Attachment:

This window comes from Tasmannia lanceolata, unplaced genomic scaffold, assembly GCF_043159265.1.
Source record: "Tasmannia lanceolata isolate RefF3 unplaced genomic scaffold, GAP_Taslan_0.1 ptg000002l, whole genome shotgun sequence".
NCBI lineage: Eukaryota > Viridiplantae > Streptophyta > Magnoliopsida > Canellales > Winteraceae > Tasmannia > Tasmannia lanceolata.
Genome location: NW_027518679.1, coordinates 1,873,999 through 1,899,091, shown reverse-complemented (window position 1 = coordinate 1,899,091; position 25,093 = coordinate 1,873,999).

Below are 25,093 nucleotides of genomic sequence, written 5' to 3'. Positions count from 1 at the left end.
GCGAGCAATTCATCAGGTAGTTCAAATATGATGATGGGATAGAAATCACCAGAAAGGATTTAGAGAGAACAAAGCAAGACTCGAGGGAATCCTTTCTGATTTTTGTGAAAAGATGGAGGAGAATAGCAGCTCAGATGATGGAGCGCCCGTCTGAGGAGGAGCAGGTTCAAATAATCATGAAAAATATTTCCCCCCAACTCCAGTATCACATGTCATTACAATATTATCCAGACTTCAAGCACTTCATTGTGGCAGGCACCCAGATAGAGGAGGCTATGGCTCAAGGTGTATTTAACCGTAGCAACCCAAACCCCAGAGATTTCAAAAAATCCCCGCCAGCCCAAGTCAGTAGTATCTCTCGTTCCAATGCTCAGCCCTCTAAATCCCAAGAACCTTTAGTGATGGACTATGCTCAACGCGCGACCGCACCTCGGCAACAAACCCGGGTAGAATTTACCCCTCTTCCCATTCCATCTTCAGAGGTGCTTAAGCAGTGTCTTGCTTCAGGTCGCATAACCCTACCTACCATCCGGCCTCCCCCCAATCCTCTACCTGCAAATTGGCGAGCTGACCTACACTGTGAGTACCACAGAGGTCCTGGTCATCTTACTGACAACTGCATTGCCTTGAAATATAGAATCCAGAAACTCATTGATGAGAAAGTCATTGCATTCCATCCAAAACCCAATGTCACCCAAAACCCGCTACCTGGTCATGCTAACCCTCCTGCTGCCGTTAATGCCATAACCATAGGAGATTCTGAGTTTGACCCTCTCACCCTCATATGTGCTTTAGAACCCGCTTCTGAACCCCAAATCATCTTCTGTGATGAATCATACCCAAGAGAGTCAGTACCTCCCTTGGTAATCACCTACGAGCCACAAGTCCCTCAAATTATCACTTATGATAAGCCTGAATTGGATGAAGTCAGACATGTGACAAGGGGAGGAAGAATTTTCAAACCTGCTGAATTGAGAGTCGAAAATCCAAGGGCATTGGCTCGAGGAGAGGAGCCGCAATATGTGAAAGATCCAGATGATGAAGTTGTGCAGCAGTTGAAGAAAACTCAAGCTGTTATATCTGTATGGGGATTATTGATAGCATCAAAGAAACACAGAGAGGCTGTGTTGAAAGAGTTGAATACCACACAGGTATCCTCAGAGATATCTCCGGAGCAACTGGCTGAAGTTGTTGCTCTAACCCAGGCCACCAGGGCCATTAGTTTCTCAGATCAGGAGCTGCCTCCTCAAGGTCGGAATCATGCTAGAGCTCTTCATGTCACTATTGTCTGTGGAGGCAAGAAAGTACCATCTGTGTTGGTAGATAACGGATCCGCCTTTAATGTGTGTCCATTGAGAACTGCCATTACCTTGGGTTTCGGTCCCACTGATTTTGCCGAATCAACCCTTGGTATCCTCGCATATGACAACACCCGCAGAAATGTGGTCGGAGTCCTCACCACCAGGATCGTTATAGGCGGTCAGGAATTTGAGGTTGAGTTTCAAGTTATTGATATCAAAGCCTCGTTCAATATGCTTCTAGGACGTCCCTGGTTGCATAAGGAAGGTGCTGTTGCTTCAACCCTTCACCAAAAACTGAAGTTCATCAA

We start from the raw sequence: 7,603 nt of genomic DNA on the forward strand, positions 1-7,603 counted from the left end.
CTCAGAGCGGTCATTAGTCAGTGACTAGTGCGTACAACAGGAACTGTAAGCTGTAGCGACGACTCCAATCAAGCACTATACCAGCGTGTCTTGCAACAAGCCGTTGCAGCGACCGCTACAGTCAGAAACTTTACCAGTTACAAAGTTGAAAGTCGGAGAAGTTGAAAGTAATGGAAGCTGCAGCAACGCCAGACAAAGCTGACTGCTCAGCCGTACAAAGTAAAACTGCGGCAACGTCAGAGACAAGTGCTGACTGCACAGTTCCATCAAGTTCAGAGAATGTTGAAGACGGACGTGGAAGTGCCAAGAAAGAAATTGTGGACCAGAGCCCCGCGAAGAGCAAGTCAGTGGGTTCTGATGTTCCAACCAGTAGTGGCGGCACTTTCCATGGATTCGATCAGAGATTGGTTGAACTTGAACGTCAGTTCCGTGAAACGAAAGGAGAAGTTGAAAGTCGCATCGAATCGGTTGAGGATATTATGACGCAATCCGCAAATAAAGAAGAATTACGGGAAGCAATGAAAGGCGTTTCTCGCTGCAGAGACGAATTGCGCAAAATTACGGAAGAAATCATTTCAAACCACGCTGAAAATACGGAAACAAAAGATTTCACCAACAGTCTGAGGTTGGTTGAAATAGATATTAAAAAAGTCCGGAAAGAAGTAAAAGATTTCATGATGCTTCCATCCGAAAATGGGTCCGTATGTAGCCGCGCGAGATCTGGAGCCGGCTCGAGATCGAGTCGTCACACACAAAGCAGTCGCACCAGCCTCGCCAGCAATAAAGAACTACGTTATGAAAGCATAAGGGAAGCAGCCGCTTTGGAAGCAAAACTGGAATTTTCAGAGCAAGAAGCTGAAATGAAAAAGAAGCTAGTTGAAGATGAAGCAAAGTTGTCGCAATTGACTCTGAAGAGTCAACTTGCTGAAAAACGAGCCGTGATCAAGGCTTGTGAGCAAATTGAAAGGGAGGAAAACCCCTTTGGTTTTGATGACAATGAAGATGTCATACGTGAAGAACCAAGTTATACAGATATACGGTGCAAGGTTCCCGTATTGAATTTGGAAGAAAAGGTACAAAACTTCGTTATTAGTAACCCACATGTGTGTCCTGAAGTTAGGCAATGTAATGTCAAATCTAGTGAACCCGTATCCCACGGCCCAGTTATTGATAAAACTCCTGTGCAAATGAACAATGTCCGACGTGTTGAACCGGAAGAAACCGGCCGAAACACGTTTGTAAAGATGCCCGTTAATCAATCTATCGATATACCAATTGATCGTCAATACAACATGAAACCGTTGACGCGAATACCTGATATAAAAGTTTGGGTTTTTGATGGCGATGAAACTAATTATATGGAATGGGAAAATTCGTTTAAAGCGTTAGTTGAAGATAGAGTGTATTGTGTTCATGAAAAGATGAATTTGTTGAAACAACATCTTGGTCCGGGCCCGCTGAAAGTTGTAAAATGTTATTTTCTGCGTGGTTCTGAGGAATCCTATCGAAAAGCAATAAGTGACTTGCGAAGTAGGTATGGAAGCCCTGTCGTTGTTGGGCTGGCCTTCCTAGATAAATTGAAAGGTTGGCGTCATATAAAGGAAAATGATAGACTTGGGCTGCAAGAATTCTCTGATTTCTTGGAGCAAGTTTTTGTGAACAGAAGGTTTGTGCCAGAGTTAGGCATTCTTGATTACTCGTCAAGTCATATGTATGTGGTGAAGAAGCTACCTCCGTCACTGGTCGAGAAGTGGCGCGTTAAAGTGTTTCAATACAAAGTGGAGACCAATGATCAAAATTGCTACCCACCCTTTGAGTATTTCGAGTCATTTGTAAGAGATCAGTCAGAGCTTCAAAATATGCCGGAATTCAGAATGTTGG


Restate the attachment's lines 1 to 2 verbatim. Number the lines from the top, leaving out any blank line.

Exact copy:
This window comes from Tasmannia lanceolata, unplaced genomic scaffold, assembly GCF_043159265.1.
Source record: "Tasmannia lanceolata isolate RefF3 unplaced genomic scaffold, GAP_Taslan_0.1 ptg000002l, whole genome shotgun sequence".